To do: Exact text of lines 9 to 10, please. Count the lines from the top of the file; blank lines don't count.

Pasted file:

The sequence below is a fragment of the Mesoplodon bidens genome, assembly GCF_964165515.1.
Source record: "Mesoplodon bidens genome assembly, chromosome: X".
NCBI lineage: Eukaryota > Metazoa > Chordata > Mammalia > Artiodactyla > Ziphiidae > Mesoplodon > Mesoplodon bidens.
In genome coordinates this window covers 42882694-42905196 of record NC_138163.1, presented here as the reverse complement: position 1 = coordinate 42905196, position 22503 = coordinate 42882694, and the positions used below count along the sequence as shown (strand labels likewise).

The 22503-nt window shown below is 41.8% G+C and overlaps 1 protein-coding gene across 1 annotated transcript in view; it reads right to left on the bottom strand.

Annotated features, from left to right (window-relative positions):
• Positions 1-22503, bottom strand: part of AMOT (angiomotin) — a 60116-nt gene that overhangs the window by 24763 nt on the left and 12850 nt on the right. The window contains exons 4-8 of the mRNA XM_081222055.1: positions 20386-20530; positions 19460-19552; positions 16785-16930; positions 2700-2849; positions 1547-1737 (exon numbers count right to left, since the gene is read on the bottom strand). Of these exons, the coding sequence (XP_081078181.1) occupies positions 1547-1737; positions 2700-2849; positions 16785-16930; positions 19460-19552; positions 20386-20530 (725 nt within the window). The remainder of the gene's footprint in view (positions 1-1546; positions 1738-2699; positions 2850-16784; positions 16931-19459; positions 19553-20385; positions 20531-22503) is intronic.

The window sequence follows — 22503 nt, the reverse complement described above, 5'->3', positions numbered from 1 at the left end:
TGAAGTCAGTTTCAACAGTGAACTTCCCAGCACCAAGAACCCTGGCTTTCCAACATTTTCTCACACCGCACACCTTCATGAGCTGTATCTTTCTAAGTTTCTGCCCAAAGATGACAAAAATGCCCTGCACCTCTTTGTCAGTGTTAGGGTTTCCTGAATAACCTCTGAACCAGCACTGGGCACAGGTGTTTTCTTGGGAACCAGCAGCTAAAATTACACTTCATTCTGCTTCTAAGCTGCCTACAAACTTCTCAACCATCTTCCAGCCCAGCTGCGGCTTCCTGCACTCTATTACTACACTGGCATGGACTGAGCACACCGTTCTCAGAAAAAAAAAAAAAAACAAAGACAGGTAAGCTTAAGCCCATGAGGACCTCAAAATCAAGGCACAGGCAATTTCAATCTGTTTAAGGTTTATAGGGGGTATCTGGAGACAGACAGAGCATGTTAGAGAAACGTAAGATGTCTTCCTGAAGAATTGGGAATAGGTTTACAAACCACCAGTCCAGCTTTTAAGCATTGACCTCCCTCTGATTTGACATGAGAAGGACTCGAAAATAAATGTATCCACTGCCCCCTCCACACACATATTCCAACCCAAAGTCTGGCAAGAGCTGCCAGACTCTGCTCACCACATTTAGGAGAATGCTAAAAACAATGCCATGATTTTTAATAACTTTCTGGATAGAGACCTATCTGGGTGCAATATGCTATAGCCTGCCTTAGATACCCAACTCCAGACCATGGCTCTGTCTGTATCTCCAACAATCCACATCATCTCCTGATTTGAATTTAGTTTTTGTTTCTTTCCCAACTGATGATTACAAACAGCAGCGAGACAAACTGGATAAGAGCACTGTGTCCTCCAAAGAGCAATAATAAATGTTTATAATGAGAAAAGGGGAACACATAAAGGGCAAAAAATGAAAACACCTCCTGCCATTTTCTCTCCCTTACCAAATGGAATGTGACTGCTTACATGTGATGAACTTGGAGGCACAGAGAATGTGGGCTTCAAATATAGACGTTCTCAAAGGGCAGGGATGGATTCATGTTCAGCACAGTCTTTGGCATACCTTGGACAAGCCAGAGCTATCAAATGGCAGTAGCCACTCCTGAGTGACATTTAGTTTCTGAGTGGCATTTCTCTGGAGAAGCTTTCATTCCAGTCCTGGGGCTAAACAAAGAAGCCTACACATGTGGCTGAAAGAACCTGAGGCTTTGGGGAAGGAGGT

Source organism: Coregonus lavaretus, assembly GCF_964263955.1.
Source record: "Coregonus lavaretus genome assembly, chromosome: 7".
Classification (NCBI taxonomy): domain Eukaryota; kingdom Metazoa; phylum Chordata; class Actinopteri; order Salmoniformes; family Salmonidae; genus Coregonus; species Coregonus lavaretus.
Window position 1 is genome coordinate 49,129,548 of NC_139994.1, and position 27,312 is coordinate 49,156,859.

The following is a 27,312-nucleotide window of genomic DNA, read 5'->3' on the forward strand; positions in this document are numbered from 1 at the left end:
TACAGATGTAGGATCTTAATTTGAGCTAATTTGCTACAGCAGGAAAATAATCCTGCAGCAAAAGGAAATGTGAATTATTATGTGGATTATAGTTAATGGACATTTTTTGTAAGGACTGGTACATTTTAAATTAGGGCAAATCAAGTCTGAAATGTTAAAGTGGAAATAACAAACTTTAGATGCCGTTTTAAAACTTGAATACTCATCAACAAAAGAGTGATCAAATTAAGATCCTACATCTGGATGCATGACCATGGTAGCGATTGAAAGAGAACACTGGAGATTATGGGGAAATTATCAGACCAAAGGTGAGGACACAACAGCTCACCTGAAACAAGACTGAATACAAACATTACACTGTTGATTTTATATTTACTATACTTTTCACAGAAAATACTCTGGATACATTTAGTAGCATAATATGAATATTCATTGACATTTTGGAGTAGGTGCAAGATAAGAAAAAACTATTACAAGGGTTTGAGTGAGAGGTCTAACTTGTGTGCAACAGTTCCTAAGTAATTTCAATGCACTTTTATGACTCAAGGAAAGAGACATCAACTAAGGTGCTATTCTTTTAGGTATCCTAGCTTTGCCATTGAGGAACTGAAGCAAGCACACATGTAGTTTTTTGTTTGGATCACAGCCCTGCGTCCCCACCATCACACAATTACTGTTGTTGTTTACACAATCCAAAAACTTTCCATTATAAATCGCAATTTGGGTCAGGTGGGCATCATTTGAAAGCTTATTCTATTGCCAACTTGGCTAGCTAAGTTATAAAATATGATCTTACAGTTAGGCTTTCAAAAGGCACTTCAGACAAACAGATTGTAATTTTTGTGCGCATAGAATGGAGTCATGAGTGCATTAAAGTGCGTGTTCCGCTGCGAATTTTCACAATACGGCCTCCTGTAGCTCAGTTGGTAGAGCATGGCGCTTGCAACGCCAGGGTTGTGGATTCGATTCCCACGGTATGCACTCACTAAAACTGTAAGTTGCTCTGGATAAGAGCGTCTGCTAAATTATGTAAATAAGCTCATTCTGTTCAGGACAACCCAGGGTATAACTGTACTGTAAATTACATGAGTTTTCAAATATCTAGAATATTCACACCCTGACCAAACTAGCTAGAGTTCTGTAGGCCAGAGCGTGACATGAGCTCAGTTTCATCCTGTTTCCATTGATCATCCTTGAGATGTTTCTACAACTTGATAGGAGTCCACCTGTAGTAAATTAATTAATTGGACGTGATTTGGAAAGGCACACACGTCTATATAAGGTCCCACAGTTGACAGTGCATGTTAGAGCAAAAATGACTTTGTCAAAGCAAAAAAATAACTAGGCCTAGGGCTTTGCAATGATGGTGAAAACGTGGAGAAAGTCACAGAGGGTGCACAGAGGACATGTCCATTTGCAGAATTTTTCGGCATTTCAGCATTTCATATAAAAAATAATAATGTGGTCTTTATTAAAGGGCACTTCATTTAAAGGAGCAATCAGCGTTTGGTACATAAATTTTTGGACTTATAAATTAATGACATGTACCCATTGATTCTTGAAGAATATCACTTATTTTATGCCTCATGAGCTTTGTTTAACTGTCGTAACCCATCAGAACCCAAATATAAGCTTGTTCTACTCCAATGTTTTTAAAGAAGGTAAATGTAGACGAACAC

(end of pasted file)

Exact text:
TGAAGTCAGTTTCAACAGTGAACTTCCCAGCACCAAGAACCCTGGCTTTCCAACATTTTCTCACACCGCACACCTTCATGAGCTGTATCTTTCTAAGTTTCTGCCCAAAGATGACAAAAATGCCCTGCACCTCTTTGTCAGTGTTAGGGTTTCCTGAATAACCTCTGAACCAGCACTGGGCACAGGTGTTTTCTTGGGAACCAGCAGCTAAAATTACACTTCATTCTGCTTCTAAGCTGCCTACAAACTTCTCAACCATCTTCCAGCCCAGCTGCGGCTTCCTGCACTCTATTACTACACTGGCATGGACTGAGCACACCGTTCTCAGAAAAAAAAAAAAAAACAAAGACAGGTAAGCTTAAGCCCATGAGGACCTCAAAATCAAGGCACAGGCAATTTCAATCTGTTTAAGGTTTATAGGGGGTATCTGGAGACAGACAGAGCATGTTAGAGAAACGTAAGATGTCTTCCTGAAGAATTGGGAATAGGTTTACAAACCACCAGTCCAGCTTTTAAGCATTGACCTCCCTCTGATTTGACATGAGAAGGACTCGAAAATAAATGTATCCACTGCCCCCTCCACACACATATTCCAACCCAAAGTCTGGCAAGAGCTGCCAGACTCTGCTCACCACATTTAGGAGAATGCTAAAAACAATGCCATGATTTTTAATAACTTTCTGGATAGAGACCTATCTGGGTGCAATATGCTATAGCCTGCCTTAGATACCCAACTCCAGACCATGGCTCTGTCTGTATCTCCAACAATCCACATCATCTCCTGATTTGAATTTAGTTTTTGTTTCTTTCCCAACTGATGATTACAAACAGCAGCGAGACAAACTGGATAAGAGCACTGTGTCCTCCAAAGAGCAATAATAAATGTTTATAATGAGAAAAGGGGAACACATAAAGGGCAAAAAATGAAAACACCTCCTGCCATTTTCTCTCCCTTACCAAATGGAATGTGACTGCTTACATGTGATGAACTTGGAGGCACAGAGAATGTGGGCTTCAAATATAGACGTTCTCAAAGGGCAGGGATGGATTCATGTTCAGCACAGTCTTTGGCATACCTTGGACAAGCCAGAGCTATCAAATGGCAGTAGCCACTCCTGAGTGACATTTAGTTTCTGAGTGGCATTTCTCTGGAGAAGCTTTCATTCCAGTCCTGGGGCTAAACAAAGAAGCCTACACATGTGGCTGAAAGAACCTGAGGCTTTGGGGAAGGAGGT

Source organism: Coregonus lavaretus, assembly GCF_964263955.1.